DUNKIRK: Thrills, but no beating heart in Nolan’s WWII epic


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Framed as a World War II epic and a thriller, Christopher Nolan’s Dunkirk is that at first glance. But beyond the derring-do of Royal Navy men, fighter pilots, and civilian sailors as 400,000 men await rescue on a beach after a disastrous battle, is a more intimate drama of courage and cowardice and emotions in between. That is the most intriguing aspect of Nolan’s ambitious film, and the one where it falls down, betrayed by a dearth of real flesh-and-blood characters.

The outcome of the 1940 battle around the northern French village leaves the defeated Allied soldiers stranded a scant 26 miles away from the English coast, or as one officer observes, “You can almost see home.” But with few ships available in the area that, at any rate, can’t land on the beach and with precious little air support to provide cover, the British hit on an outside-the-box solution to the problem. The Navy drafts fishing boats and pleasure craft and their crews, a civilian armada that can go where destroyers can’t.

Nolan fashions a sometimes-discombobulating story that zigzags back and forth between three separate strands. There are the men on the beach. Among them are a group of young infantrymen that include newcomer Fionn Whitehead and One Direction singer Harry Styles (in his acting debut), who are loathe to wait for rescue. They want to go home. Now. In contrast are the officers, including Colonel Winnant (James D’Arcy) and Commander Bolton (Kenneth Branagh), who embody courage in the worst-case scenario as they discuss the long odds facing them.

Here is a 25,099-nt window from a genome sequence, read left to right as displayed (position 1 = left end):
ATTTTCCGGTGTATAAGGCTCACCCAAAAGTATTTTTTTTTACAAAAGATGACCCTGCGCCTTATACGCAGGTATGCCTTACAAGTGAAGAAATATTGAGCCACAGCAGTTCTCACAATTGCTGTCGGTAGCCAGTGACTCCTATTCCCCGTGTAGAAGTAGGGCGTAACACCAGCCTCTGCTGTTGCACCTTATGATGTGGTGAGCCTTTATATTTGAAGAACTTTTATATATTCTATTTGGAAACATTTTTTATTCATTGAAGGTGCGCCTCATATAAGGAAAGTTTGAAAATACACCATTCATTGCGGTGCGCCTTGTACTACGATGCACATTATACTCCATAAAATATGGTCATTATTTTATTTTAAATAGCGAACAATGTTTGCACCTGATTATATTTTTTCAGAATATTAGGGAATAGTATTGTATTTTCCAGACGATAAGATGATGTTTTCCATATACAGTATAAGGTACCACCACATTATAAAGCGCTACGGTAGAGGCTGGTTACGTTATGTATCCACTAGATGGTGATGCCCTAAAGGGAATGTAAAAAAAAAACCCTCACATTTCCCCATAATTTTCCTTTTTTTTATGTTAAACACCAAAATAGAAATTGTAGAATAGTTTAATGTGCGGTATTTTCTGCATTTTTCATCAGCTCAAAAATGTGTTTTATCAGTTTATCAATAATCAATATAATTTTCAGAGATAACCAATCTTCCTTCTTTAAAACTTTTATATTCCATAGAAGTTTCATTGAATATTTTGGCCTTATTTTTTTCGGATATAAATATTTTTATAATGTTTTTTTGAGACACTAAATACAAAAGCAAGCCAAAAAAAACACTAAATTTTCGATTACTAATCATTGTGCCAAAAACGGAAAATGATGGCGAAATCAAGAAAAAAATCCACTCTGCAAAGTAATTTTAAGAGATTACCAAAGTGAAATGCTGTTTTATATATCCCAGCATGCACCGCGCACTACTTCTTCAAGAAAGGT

In the air, a small contingent of Spitfires, including pilots played by Tom Hardy and Jack Lowden, engage in dogfights with German Messerschmitts, a desperate skirmish to keep themselves airborne while protecting the ships at sea. On the water, Mr. Dawson (Mark Rylance), the skipper of a yacht heading toward Dunkirk with his 19-year-old son Peter (Tom Glynn-Carney) and 17-year-old family friend George (Barry Keoghan), is the representative of the civilian volunteers.

Clocking in at under two hours, Dunkirk, nevertheless, occupies a large canvas. The cinematography, production values, and special effects are breathtaking. The air skirmishes are thrilling, the drama’s overall vibe is tense. The disaster looming at sea, from a small, leaky boat threatening to capsize to destroyers mortally struck by bombs, bucking and listing as they sink into the water, is palpable. Dunkirk may not reinvent the war movie, but it is effective.

What the film lacks is the human element. There are no fully formed characters in the movie. Everyone is a type. Some actors are able to transcend the script’s limitations. Whitehead is especially effective in conveying sheer terror and his character’s commitment to survival. Cillian Murphy is also very good as a shell-shocked soldier reduced to a ball of quivering panic. But most of the cast, including actors of the caliber of Branagh and Rylance are stuck with cliched dialogue to go with their hoary stiff upper lips.